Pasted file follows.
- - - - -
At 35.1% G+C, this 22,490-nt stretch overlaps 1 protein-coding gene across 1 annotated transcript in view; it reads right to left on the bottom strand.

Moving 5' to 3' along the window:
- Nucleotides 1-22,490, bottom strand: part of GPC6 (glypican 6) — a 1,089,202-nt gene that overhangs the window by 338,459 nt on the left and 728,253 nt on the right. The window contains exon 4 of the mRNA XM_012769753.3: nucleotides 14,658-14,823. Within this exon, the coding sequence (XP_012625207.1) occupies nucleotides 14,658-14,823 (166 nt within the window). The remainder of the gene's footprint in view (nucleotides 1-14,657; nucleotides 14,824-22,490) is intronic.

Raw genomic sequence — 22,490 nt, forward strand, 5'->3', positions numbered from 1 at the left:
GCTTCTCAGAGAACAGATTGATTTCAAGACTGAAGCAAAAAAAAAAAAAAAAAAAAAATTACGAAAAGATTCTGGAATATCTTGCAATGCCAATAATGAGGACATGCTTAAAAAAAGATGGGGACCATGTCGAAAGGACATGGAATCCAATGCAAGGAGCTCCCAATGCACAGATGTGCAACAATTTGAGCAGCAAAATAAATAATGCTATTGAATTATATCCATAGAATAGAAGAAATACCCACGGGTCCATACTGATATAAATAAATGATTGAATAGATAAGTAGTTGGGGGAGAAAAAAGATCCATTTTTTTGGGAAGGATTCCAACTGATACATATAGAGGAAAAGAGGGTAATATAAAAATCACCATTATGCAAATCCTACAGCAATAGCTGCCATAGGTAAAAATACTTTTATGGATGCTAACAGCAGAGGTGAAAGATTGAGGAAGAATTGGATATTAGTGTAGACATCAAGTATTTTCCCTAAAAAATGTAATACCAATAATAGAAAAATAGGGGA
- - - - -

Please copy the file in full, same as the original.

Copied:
At 35.1% G+C, this 22,490-nt stretch overlaps 1 protein-coding gene across 1 annotated transcript in view; it reads right to left on the bottom strand.

Moving 5' to 3' along the window:
- Nucleotides 1-22,490, bottom strand: part of GPC6 (glypican 6) — a 1,089,202-nt gene that overhangs the window by 338,459 nt on the left and 728,253 nt on the right. The window contains exon 4 of the mRNA XM_012769753.3: nucleotides 14,658-14,823. Within this exon, the coding sequence (XP_012625207.1) occupies nucleotides 14,658-14,823 (166 nt within the window). The remainder of the gene's footprint in view (nucleotides 1-14,657; nucleotides 14,824-22,490) is intronic.

Raw genomic sequence — 22,490 nt, forward strand, 5'->3', positions numbered from 1 at the left:
GCTTCTCAGAGAACAGATTGATTTCAAGACTGAAGCAAAAAAAAAAAAAAAAAAAAAATTACGAAAAGATTCTGGAATATCTTGCAATGCCAATAATGAGGACATGCTTAAAAAAAGATGGGGACCATGTCGAAAGGACATGGAATCCAATGCAAGGAGCTCCCAATGCACAGATGTGCAACAATTTGAGCAGCAAAATAAATAATGCTATTGAATTATATCCATAGAATAGAAGAAATACCCACGGGTCCATACTGATATAAATAAATGATTGAATAGATAAGTAGTTGGGGGAGAAAAAAGATCCATTTTTTTGGGAAGGATTCCAACTGATACATATAGAGGAAAAGAGGGTAATATAAAAATCACCATTATGCAAATCCTACAGCAATAGCTGCCATAGGTAAAAATACTTTTATGGATGCTAACAGCAGAGGTGAAAGATTGAGGAAGAATTGGATATTAGTGTAGACATCAAGTATTTTCCCTAAAAAATGTAATACCAATAATAGAAAAATAGGGGA